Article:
It is a well-worn adage: “You are what you eat.” Two sociologists are studying our relationship with food—what we eat, when we eat, where we eat and more.
Elise Lake and Minjoo Oh co-authored “The Sociology of Food and Eating,” which recently appeared in 21st Century Sociology: A Reference Handbook (Sage, 2006). According to Lake and Oh, the sociology of food is an emerging branch of sociology, and their chapter on food is the first of its kind in an important disciplinary handbook.
Many fascinating questions arise in the study of the sociology of food. Why do men barbecue more than women? How does the marketing of high-quality, heat-and-serve “restaurant-style” meals in the frozen foods section change our cooking and eating habits? And how does the ever-increasing availability of Mexican and Asian cuisine at grocery stores reflect a demographic shift?
“When I joined the faculty here in 1989, most students would cringe if you mentioned sushi, and you probably had to go to Memphis to actually get it,” Lake said. “Now students can eat sushi every day of the week right here in the Student Union. How did that happen?”
Oh concentrates on social identity and food, including how food reflects the construction of identity and is used to make distinctions between groups of people.
“Perhaps one day you eat sushi, and later that day you eat a gigantic French dessert and then a few days later a traditional Thanksgiving dinner,” Oh said. “But what happens to your identity? What does this say about how we construct ourselves and who we are?”Earlier this year, Lake was awarded a grant from the UM Office of Research and Sponsored Programs for her project “From Fed to Fat,” in which she investigates federal agricultural policies and links to American obesity. For example, the USDA purchases commodities as a means of supporting agribusiness; these commodities are then donated to support the National School Lunch Program. Critics question whether the kinds of foods donated may encourage school districts to serve meals that foster childhood obesity.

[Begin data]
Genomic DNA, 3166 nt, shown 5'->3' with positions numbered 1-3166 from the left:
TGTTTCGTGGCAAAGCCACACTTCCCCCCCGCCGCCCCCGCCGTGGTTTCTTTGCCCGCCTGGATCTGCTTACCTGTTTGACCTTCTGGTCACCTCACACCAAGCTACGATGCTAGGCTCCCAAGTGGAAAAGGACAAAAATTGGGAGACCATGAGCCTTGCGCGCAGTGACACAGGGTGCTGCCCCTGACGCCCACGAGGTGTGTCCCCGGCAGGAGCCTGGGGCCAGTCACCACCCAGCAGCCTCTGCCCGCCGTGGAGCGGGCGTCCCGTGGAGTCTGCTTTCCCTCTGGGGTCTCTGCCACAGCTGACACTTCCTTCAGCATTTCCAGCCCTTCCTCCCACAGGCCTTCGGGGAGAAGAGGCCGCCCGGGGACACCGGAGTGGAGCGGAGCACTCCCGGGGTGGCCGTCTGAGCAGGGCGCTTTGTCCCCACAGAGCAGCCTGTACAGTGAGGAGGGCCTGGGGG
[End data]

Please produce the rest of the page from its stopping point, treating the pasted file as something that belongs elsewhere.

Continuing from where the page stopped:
“The government has taken a stance that weight is an individual responsibility,” she said. “They tend to ignore the broader forces and competing interests that influence what foods are available and cheap to eat.”
Lake teaches a class on the sociology of food in which her students look at the social, cultural, economic and political aspects of food, such as the fast-food industry and its effects on how we distribute and eat food.
“My students think of their favorite foods as matters of family tradition or personal taste,” Lake said. “But family traditions depend on social class, race/ethnic background and economic circumstances. ‘Personal taste’ may reflect one’s susceptibility to marketing. By studying the food system, students learn to think about the implications of what and how they eat.”